Tartakower essayed the Scandinavian Defense against Leonhardt, and chose the unusual gambit variation 1.e4 d5 2.exd5 Nf6 3.Bb5+ c6. Black never seemed to possess quite enough compensation for his missing pawn, nor for the two pieces Tartakower later exchanged for one of Leonhardt's Rooks. In the diagrammed position Black erred with 18...Rae8, overlooking 19.Qc4+, when 19...Kh8 would be answered by 20.Nf7+, winning the exchange, as 20...Kg8 allows the so-called "smothered" mate after 21.Nh6++ Kh8 22.Qg8+ Rxg8 23.Nf7 mate. Tartakower elected to cede the exchange via a different route, 19...Ne6 20.Nd7 Qc7 21.Nxf8 Kxf8, remaining a full piece to the bad. All Black's subsequent desperate attempts to attack White's King proved fruitless, and Leonhardt scored the point on the 39th move.

Niemzowitsch and Alekhine played a Dutch Defense that resulted in a quiet draw after 30 moves.

Speyer and Schlechter likewise split the point on the 46th move in a Berlin Defense to the Ruy Lopez, with Schlechter ultimately giving perpetual check in a Queen endgame.

John, playing Black in a French Defense vs. Teichmann, achieved an excellent position with Queen and two Bishops against his opponent's Queen and two Knights. But Black mistimed the exchange of Queens and in the resulting endgame soon lost one pawn, and later a second, upon which he resigned at the 57th move.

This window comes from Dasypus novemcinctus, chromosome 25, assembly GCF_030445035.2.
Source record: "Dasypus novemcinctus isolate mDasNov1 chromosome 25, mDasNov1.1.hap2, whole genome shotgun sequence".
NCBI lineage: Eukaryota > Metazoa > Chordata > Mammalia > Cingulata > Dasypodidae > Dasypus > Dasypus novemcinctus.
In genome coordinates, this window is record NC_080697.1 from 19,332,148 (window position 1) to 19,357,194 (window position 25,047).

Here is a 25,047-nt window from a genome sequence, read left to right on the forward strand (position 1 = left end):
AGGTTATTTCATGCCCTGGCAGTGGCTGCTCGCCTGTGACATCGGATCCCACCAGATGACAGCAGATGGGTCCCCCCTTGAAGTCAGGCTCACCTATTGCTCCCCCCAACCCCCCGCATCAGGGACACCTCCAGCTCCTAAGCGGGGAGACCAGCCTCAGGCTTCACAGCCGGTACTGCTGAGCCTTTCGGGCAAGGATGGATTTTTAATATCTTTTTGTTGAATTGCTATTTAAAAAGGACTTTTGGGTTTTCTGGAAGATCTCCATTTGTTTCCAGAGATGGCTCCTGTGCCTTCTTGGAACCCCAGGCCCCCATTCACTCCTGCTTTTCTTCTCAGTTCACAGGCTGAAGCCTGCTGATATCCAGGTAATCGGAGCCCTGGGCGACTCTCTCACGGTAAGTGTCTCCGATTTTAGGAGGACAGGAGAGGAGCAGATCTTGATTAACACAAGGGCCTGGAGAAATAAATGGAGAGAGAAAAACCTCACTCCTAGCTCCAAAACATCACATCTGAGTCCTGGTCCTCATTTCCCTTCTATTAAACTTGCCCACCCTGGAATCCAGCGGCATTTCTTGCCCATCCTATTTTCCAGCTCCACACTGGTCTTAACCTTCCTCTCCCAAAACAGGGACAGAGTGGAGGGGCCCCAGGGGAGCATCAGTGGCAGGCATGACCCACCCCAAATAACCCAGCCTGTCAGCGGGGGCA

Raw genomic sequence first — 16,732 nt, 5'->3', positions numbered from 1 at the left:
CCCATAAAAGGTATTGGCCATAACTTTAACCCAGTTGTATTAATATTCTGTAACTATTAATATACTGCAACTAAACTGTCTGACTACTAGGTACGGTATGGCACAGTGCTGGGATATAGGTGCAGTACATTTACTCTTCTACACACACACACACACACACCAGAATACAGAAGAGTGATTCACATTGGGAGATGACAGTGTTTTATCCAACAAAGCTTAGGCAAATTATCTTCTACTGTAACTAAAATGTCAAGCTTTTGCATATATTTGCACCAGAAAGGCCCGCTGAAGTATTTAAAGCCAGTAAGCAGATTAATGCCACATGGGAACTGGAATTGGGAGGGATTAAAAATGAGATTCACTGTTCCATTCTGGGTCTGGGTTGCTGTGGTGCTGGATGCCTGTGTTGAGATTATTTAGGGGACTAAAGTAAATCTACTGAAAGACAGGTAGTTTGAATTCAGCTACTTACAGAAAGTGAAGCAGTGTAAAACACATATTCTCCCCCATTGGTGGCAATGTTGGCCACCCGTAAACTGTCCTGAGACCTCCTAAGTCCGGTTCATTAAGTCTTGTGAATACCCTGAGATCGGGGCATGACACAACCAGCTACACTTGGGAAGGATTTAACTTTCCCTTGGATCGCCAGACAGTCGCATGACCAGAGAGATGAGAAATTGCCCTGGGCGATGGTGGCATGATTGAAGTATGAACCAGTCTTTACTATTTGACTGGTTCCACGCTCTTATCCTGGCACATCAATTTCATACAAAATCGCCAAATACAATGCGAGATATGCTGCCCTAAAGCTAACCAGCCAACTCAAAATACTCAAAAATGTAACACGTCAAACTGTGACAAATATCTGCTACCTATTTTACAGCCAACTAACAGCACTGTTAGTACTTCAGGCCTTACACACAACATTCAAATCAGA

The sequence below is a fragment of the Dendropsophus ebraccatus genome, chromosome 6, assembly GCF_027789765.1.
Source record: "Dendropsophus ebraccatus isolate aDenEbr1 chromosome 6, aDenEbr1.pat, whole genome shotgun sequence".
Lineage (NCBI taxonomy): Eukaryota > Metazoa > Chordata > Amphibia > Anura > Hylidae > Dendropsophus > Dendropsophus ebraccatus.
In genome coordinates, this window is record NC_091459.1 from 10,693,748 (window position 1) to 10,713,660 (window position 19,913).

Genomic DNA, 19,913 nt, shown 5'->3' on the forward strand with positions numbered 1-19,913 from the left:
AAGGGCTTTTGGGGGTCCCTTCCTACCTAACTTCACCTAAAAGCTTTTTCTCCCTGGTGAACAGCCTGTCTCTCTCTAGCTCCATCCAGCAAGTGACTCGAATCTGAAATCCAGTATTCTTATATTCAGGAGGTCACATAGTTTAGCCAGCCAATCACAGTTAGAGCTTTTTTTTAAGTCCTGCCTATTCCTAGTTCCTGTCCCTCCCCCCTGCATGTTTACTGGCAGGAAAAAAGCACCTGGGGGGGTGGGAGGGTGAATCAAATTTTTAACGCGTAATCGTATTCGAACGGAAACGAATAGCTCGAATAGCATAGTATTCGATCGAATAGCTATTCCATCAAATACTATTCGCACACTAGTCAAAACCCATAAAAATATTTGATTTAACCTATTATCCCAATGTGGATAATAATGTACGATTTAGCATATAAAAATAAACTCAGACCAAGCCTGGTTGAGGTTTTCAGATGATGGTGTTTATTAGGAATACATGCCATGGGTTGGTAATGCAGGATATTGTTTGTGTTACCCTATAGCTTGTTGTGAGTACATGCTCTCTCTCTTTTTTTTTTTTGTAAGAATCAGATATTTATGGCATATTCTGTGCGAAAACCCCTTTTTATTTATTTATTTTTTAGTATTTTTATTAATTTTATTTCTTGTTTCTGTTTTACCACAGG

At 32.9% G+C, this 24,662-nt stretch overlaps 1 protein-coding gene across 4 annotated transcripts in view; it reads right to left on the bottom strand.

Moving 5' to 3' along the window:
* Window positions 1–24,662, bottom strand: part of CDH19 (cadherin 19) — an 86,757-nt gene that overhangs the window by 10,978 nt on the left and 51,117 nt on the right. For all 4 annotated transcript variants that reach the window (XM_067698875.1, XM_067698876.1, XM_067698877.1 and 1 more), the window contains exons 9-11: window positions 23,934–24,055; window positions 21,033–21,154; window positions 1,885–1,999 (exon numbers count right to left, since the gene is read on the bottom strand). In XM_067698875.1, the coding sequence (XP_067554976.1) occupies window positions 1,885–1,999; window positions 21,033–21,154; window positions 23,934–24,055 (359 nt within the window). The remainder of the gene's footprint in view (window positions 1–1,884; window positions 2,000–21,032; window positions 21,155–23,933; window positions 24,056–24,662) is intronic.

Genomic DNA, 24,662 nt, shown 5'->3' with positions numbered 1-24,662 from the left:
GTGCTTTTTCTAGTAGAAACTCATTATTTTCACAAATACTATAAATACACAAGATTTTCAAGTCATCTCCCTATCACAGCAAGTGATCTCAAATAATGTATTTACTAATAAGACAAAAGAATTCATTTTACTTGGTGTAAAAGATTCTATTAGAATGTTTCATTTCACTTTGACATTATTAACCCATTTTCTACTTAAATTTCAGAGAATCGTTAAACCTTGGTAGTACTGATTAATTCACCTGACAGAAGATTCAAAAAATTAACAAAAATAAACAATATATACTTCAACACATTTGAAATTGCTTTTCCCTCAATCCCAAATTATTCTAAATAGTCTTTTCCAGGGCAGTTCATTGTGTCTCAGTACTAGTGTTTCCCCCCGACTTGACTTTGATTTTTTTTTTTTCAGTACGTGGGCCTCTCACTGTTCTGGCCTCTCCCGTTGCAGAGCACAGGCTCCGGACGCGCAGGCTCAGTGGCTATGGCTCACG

We present two feature games today, finding ourselves unable to choose between them. First, Spielmann-Forgacs, an Evans Gambit Declined handled by White with brisk efficiency. We would point out one alternative line that arose in analysis after the game: on 21...f6 22.Rac1 Qxa3 23.Qf7+ Kh7 24.Rxc7 Qf8 25.Qh5+ Kg8 26.Rf7 (even stronger, it seems, than 26.e7) wins, the threat being 27.Qg6.

When two such tactical adepts as Dus-Chotimirsky and Marshall cross swords, sparks are sure to fly. This indeed was the case here today, beginning as early as the second move, when Marshall essayed the Albin Counter Gambit against his Russian opponent. (Let us note in passing our delight in seeing a wide variety of openings employed in today's round, which offered a Dutch Defense, a Scandinavian Defense, an Evans Gambit, and an Albin Counter Gambit. Such lines provide a welcome change from the usual run of Queen's Gambits and Four Knights' Games, and we applaud the Masters who have the courage to play them.) To return to the game in question, Marshall's 17...Ke6 represented an ingenious attempt to trap the White Queen after 18.fxe4 c6 19.Qb6 Ra6. But Dus-Chotimirsky had remarkably foreseen this possibility in advance, and trumped the American with 20.h4!, a move which threatens to win Black's Queen in turn, and in fact leaves Black, who stands at a terrible material deficit, entirely without resource. Two noteworthy lines are 20...f5 21.exf6 e.p. Kxf6 22.Qd8+! Qxd8 23.Bg5+, and 20...g6 21.Bh3+ f5, when White captures the f5-pawn not with his own pawn on e4, but rather en passant with its fellow on e5, viz., 22.exf6 e.p.+, clearing the diagonal and allowing 23.Bxc8 next move.